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ADVOCATE FOR MASSAGE THERAPY AS A RECOGNIZED AND RESPECTED HEALTHCARE PROFESSION


New Rules: Breast Massage 


By Dagmar Growe, LMT


Hopefully, you are aware that starting July 30, 2017, breast massage requires a separate special consent and additional training (see the full WAC). Who needs more paperwork, right? It might be helpful, though, to take a step back and look at the bigger picture for a moment. First of all, this means that massaging breasts is clearly included in our scope of practice. While there has never been any discussion to the contrary, we also might not want to take this for granted - it’s not true for every state in the US (see www.lomilomimassage.org for a list of state regulations).    


Secondly, it’s important to remember that these rules are created in response to complaints filed with the Board of Massage by clients and (this one blew me away) family or friends of clients. Not every complaint about inappropriate touch involves a therapist who had intent to touch inappropriately. So these rules are not just about protecting clients, they are also about protecting ourselves.


Over the years I have had a few women ask me about breast massage. The stories they told usually involved a therapist who, without warning, pulled back the sheet, and proceeded to glide his hands over the woman’s breasts. The client, surprised or shocked, tried to talk herself into accepting this as a “normal” part of the treatment that she “should” feel comfortable with. Needless to say, it always turned into a lose - lose situation: The client did not feel relaxed, never returned to the therapist, and in the future, with some hesitation, would ask for a female therapist. No telling how many gave up massage. And, to be clear, this is how I was taught to perform breast massage back in the early 90’s.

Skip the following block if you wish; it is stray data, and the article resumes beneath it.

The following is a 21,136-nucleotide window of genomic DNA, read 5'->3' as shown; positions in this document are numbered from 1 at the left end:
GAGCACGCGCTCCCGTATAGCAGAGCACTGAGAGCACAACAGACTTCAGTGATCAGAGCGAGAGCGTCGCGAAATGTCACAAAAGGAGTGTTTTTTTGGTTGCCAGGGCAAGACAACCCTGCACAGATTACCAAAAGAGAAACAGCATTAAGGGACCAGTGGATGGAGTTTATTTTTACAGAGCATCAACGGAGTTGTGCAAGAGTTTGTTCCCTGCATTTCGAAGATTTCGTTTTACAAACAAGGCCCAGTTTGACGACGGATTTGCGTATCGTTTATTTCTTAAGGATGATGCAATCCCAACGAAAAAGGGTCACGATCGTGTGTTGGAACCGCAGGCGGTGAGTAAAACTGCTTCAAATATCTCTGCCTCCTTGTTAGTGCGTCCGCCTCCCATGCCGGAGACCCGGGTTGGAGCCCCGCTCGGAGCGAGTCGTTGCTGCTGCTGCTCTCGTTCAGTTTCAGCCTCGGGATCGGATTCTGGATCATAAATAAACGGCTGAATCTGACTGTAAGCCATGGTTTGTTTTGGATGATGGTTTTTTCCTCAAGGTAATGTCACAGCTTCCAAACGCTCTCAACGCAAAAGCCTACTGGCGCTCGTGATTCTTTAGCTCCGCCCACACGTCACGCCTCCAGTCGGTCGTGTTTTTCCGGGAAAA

As massage has become a mainstream medical modality in our state, there is even more need to be sensitive to people’s diverse levels of comfort with touch. The new rules lay out a process of safe touch which may be helpful for clients and therapist alike.


  1. Before the 1st breast massage treatment, explain to the client What you are planning to do and Why.
  2. Ask for their written consent.
  3. Discuss draping options: Are they comfortable with their breast being uncovered? With you touching their skin under a cover? Would they prefer touch through clothes?
  4. Ask for a written consent for any draping variance.
  5. If you plan to work on the areola you need to discuss this specifically, and ask for specific additional written consent.
  6. Inform your client that they have the right to withdraw their consent at any time during the treatment or at future treatments.
  7. At future appointments, ask for verbal consent before uncovering and touching the breast, and note this in your treatment notes.

If all of us follow this process, it will accomplish a number of important things:

    • We will have proof in our records that the client agreed to the breast massage.
    • Our clients will be able to feel safe and relaxed during their massage.
    • Our clients will know what a safe breast massage process is, and how a safe massage feels. If they find themselves in a situation that feels uncomfortable they might be more likely and comfortable to stop it immediately.

These benefits are well worth the extra paperwork!


Breast Massage  - The Details